The full U.S. Court of Appeals for the Fifth Circuit will not reconsider a ruling declaring Mississippi’s admitting privileges law unconstitutional, leaving in place an order blocking the law from taking effect for now.
Signed into law in April 2012, Mississippi’s admitting privileges law, HB 1390, is similar to measures pushed by anti-choice legislators and passed in Texas, Wisconsin, and Alabama and mandates that doctors who perform abortions in the state have admitting privileges at nearby hospitals or face civil and criminal penalties.
Just before the law was set to take effect in 2010, the Center for Reproductive Rights, on behalf of the state’s only abortion clinic, the Jackson Women’s Health Organization, and one of its providers, Dr. Willie Parker, sued to block the law, arguing it unduly burdened abortion rights.
Appreciate our work?
Vote now! And help Rewire earn a bigger grant from CREDO:
In July 2014 a three-judge panel of the Fifth Circuit upheld the injunction blocking the law and ruled the state could not target its only abortion clinic for closure by enacting the admitting privileges law. The Fifth Circuit released the order refusing to reconsider the case Thursday, following an appeal in August by attorneys for the State of Mississippi. The case now heads back to the federal district court.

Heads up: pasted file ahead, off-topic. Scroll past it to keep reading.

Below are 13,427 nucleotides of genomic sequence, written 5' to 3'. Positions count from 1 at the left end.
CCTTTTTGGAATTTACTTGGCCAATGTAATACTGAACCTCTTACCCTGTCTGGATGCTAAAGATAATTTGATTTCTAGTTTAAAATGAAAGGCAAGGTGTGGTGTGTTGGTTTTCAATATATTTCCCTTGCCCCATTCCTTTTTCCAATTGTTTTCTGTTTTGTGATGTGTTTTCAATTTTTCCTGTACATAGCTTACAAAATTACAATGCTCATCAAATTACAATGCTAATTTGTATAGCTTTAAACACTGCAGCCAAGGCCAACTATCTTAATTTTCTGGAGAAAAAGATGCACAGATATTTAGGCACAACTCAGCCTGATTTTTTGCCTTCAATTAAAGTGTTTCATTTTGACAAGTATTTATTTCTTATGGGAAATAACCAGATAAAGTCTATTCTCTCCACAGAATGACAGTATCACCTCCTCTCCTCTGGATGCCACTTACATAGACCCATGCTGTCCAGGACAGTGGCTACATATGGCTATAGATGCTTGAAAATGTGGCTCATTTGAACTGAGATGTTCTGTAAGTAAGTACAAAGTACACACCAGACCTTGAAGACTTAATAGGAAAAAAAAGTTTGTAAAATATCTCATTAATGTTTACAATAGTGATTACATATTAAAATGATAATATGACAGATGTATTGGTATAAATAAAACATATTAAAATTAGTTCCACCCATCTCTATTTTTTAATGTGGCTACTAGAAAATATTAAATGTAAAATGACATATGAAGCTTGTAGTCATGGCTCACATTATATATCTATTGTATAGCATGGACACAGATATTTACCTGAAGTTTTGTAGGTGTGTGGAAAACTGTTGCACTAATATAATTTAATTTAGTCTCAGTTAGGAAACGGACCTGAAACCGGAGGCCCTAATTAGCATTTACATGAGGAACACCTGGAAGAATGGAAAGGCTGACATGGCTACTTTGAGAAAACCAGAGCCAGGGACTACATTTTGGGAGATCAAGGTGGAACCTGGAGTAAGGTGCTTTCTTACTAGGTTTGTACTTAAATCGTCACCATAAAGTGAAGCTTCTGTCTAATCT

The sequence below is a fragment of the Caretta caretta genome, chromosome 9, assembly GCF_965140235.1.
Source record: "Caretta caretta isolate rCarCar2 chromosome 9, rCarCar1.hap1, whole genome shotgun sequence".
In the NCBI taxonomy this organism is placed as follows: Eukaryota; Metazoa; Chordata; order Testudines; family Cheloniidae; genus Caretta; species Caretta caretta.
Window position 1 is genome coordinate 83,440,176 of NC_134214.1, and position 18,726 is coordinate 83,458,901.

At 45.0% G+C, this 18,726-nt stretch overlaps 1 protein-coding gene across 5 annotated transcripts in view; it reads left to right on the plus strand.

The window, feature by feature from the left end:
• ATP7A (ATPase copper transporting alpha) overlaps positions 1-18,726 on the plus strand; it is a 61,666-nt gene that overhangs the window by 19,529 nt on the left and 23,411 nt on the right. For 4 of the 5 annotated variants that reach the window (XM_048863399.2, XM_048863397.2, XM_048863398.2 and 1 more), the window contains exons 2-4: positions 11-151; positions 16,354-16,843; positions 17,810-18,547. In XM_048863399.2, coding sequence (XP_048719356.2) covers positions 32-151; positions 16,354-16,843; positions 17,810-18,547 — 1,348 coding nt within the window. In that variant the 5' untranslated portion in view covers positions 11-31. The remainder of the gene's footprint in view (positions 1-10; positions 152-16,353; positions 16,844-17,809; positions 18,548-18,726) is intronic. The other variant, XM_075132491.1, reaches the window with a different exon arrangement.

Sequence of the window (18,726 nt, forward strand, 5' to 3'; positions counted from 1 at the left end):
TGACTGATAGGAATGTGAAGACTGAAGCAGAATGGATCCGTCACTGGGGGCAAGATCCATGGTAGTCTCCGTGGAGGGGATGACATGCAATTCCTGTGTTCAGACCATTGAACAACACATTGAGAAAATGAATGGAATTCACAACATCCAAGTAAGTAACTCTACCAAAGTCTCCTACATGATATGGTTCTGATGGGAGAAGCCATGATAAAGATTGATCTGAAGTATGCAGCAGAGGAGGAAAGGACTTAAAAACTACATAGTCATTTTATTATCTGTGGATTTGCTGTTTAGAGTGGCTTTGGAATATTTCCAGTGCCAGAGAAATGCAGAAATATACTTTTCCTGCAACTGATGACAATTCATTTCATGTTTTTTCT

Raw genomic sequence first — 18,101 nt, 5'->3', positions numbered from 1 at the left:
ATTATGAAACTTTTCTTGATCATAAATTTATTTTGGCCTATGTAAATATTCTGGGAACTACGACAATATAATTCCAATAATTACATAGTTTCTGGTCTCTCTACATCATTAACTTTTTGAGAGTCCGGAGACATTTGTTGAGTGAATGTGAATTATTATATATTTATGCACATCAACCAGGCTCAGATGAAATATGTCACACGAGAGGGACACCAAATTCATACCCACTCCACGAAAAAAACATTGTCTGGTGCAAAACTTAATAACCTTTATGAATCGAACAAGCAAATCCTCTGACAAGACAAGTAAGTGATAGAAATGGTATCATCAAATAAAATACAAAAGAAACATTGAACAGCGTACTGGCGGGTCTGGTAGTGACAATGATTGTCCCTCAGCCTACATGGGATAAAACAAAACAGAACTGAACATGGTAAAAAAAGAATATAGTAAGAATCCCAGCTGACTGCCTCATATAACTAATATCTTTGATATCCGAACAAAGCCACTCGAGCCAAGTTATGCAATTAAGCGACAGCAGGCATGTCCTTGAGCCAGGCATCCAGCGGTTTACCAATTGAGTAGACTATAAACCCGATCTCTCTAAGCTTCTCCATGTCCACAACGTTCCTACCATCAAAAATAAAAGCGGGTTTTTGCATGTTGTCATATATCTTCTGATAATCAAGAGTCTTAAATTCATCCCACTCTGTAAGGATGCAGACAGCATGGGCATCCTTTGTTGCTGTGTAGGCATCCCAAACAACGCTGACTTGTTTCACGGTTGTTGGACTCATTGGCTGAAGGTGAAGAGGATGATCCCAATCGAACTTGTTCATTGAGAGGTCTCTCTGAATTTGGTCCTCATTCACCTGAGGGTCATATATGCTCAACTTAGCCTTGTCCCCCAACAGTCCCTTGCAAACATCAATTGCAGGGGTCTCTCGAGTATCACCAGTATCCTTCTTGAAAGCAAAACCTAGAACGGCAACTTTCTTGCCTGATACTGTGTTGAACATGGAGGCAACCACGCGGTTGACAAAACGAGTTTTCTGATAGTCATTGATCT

The Mississippi admitting privileges requirement is similar to a Texas law that a different panel of judges on the Fifth Circuit had previously upheld as constitutional. But the difference in outcome between these two cases hinged on whether or not Mississippi would lose its only clinic.
“For now, the sole clinic providing safe, legal abortion care can keep its doors open for the women of Mississippi,” Nancy Northup, president and CEO of the Center for Reproductive Rights, said in a statement following the release of the opinion. “Earlier decisions in this case have rightly recognized the very real and severe harm that would befall countless women in Mississippi if the state’s only abortion clinic were shuttered.”
Attorneys for the State of Mississippi have the option of appealing Thursday’s order to the U.S. Supreme Court.